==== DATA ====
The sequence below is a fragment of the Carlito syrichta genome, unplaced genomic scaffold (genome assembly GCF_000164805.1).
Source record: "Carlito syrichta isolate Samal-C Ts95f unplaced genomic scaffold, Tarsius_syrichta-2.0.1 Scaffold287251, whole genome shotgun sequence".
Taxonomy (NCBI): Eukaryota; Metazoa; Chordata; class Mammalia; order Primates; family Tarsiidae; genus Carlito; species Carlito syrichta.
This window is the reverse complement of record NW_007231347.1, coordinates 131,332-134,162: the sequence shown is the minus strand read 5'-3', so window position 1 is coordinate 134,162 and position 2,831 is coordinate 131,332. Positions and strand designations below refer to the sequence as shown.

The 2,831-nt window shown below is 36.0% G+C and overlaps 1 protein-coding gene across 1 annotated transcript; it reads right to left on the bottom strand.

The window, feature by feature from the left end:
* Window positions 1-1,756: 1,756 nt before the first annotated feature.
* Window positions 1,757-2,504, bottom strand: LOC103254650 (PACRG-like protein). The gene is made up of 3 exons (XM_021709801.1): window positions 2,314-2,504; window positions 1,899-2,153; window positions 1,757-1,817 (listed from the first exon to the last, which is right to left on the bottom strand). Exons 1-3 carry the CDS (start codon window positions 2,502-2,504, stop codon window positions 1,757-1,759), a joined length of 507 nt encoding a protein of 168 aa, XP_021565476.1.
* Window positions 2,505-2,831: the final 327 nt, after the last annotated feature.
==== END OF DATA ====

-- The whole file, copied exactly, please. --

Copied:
The sequence below is a fragment of the Carlito syrichta genome, unplaced genomic scaffold (genome assembly GCF_000164805.1).
Source record: "Carlito syrichta isolate Samal-C Ts95f unplaced genomic scaffold, Tarsius_syrichta-2.0.1 Scaffold287251, whole genome shotgun sequence".
Taxonomy (NCBI): Eukaryota; Metazoa; Chordata; class Mammalia; order Primates; family Tarsiidae; genus Carlito; species Carlito syrichta.
This window is the reverse complement of record NW_007231347.1, coordinates 131,332-134,162: the sequence shown is the minus strand read 5'-3', so window position 1 is coordinate 134,162 and position 2,831 is coordinate 131,332. Positions and strand designations below refer to the sequence as shown.

The 2,831-nt window shown below is 36.0% G+C and overlaps 1 protein-coding gene across 1 annotated transcript; it reads right to left on the bottom strand.

The window, feature by feature from the left end:
* Window positions 1-1,756: 1,756 nt before the first annotated feature.
* Window positions 1,757-2,504, bottom strand: LOC103254650 (PACRG-like protein). The gene is made up of 3 exons (XM_021709801.1): window positions 2,314-2,504; window positions 1,899-2,153; window positions 1,757-1,817 (listed from the first exon to the last, which is right to left on the bottom strand). Exons 1-3 carry the CDS (start codon window positions 2,502-2,504, stop codon window positions 1,757-1,759), a joined length of 507 nt encoding a protein of 168 aa, XP_021565476.1.
* Window positions 2,505-2,831: the final 327 nt, after the last annotated feature.